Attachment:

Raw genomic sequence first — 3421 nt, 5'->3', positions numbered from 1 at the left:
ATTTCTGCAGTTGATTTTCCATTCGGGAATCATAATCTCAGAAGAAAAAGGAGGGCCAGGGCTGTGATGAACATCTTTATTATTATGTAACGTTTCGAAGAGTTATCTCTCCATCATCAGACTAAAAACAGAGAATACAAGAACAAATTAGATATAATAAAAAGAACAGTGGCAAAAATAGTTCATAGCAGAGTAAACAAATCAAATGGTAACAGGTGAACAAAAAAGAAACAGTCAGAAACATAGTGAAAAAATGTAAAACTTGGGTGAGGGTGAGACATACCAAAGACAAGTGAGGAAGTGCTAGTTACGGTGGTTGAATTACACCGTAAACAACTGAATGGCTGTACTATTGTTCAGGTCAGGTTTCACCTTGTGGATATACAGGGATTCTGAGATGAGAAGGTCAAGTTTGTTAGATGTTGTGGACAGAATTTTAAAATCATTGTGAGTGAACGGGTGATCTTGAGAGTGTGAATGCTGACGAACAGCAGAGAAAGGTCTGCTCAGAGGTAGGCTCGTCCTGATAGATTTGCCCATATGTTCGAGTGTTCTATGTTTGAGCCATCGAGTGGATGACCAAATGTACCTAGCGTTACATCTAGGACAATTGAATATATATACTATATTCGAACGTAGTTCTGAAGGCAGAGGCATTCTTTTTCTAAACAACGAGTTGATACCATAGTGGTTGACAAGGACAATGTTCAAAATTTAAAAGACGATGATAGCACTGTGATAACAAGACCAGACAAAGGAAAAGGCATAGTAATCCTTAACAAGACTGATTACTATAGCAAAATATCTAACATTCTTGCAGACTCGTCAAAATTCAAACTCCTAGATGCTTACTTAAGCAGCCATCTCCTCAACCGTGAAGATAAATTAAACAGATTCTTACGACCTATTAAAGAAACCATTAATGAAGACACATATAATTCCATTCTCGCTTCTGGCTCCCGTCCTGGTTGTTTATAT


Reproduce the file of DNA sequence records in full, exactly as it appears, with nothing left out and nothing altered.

Raw genomic sequence first — 3421 nt, 5'->3', positions numbered from 1 at the left:
ATTTCTGCAGTTGATTTTCCATTCGGGAATCATAATCTCAGAAGAAAAAGGAGGGCCAGGGCTGTGATGAACATCTTTATTATTATGTAACGTTTCGAAGAGTTATCTCTCCATCATCAGACTAAAAACAGAGAATACAAGAACAAATTAGATATAATAAAAAGAACAGTGGCAAAAATAGTTCATAGCAGAGTAAACAAATCAAATGGTAACAGGTGAACAAAAAAGAAACAGTCAGAAACATAGTGAAAAAATGTAAAACTTGGGTGAGGGTGAGACATACCAAAGACAAGTGAGGAAGTGCTAGTTACGGTGGTTGAATTACACCGTAAACAACTGAATGGCTGTACTATTGTTCAGGTCAGGTTTCACCTTGTGGATATACAGGGATTCTGAGATGAGAAGGTCAAGTTTGTTAGATGTTGTGGACAGAATTTTAAAATCATTGTGAGTGAACGGGTGATCTTGAGAGTGTGAATGCTGACGAACAGCAGAGAAAGGTCTGCTCAGAGGTAGGCTCGTCCTGATAGATTTGCCCATATGTTCGAGTGTTCTATGTTTGAGCCATCGAGTGGATGACCAAATGTACCTAGCGTTACATCTAGGACAATTGAATATATATACTATATTCGAACGTAGTTCTGAAGGCAGAGGCATTCTTTTTCTAAACAACGAGTTGATACCATAGTGGTTGACAAGGACAATGTTCAAAATTTAAAAGACGATGATAGCACTGTGATAACAAGACCAGACAAAGGAAAAGGCATAGTAATCCTTAACAAGACTGATTACTATAGCAAAATATCTAACATTCTTGCAGACTCGTCAAAATTCAAACTCCTAGATGCTTACTTAAGCAGCCATCTCCTCAACCGTGAAGATAAATTAAACAGATTCTTACGACCTATTAAAGAAACCATTAATGAAGACACATATAATTCCATTCTCGCTTCTGGCTCCCGTCCTGGTTGTTTATAT